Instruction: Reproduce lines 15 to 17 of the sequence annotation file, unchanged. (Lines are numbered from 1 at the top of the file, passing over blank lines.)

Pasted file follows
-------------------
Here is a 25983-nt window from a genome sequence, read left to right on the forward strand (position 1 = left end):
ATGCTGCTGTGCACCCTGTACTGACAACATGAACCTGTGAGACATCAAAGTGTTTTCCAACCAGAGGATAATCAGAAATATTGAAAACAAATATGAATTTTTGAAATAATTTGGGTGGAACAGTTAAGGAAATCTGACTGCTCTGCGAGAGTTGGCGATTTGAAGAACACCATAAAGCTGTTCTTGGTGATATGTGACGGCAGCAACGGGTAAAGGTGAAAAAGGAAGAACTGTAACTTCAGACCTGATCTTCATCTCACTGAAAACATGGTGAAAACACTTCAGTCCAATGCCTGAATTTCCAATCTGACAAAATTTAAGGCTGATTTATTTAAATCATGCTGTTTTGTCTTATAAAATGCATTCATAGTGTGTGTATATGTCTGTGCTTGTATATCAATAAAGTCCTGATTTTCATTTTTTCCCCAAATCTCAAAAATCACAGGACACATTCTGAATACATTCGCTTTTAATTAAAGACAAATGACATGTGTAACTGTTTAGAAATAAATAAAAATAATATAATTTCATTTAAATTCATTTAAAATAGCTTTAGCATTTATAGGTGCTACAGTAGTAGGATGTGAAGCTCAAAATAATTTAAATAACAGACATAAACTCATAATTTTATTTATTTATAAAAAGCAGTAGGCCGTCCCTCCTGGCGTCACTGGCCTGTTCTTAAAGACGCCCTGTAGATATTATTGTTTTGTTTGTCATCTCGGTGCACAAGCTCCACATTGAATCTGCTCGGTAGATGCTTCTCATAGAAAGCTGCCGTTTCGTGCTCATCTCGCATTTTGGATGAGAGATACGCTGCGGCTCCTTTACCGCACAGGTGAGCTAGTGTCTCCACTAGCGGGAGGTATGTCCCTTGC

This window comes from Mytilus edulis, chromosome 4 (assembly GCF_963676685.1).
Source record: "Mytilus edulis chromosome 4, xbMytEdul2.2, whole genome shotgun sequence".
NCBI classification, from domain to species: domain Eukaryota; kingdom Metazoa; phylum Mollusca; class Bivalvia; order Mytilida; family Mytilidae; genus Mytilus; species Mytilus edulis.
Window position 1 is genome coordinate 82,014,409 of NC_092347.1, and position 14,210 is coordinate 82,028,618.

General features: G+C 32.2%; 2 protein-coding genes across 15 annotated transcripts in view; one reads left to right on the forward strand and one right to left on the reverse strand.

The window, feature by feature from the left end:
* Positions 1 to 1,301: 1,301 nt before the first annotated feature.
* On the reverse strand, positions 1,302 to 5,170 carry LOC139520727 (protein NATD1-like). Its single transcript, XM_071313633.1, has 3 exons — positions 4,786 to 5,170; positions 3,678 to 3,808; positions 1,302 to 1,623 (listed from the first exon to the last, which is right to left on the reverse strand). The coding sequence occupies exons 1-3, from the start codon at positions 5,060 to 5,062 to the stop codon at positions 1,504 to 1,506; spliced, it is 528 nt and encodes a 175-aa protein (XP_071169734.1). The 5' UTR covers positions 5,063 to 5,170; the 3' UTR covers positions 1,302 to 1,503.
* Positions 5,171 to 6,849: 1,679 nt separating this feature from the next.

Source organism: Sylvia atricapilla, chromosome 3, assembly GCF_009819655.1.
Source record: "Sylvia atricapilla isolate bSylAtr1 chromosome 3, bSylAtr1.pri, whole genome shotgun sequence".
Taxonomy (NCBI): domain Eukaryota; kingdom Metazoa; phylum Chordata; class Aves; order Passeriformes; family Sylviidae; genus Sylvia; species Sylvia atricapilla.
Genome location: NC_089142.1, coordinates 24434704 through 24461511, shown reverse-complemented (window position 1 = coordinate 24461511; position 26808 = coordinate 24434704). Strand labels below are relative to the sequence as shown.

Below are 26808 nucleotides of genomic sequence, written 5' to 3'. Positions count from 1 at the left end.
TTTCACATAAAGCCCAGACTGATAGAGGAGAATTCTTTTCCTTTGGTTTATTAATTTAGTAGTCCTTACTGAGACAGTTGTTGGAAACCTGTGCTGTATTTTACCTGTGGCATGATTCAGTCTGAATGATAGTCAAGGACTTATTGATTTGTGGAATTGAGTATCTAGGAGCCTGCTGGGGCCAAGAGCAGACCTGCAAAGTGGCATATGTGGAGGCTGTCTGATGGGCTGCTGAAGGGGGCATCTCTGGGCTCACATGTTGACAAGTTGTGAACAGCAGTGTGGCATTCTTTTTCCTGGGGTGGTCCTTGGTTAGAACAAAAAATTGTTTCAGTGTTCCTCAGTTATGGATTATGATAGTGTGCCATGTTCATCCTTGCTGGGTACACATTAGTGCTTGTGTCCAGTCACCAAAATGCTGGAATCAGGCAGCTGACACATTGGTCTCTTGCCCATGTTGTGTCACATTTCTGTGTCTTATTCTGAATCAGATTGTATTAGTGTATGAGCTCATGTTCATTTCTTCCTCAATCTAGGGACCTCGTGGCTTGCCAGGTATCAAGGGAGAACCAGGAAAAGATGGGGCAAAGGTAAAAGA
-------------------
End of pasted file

Genome location: NC_089142.1, coordinates 24434704 through 24461511, shown reverse-complemented (window position 1 = coordinate 24461511; position 26808 = coordinate 24434704). Strand labels below are relative to the sequence as shown.

Below are 26808 nucleotides of genomic sequence, written 5' to 3'. Positions count from 1 at the left end.
TTTCACATAAAGCCCAGACTGATAGAGGAGAATTCTTTTCCTTTGGTTTATTAATTTAGTAGTCCTTACTGAGACAGTTGTTGGAAACCTGTGCTGTATTTTACCTGTGGCATGATTCAGTCTGAATGATAGTCAAGGACTTATTGATTTGTGGAATTGAGTATCTAGGAGCCTGCTGGGGCCAAGAGCAGACCTGCAAAGTGGCATATGTGGAGGCTGTCTGATGGGCTGCTGAAGGGGGCATCTCTGGGCTCACATGTTGACAAGTTGTGAACAGCAGTGTGGCATTCTTTTTCCTGGGGTGGTCCTTGGTTAGAACAAAAAATTGTTTCAGTGTTCCTCAGTTATGGATTATGATAGTGTGCCATGTTCATCCTTGCTGGGTACACATTAGTGCTTGTGTCCAGTCACCAAAATGCTGGAATCAGGCAGCTGACACATTGGTCTCTTGCCCATGTTGTGTCACATTTCTGTGTCTTATTCTGAATCAGATTGTATTAGTGTATGAGCTCATGTTCATTTCTTCCTCAATCTAGGGACCTCGTGGCTTGCCAGGTATCAAGGGAGAACCAGGAAAAGATGGGGCAAAGGTAAAAGA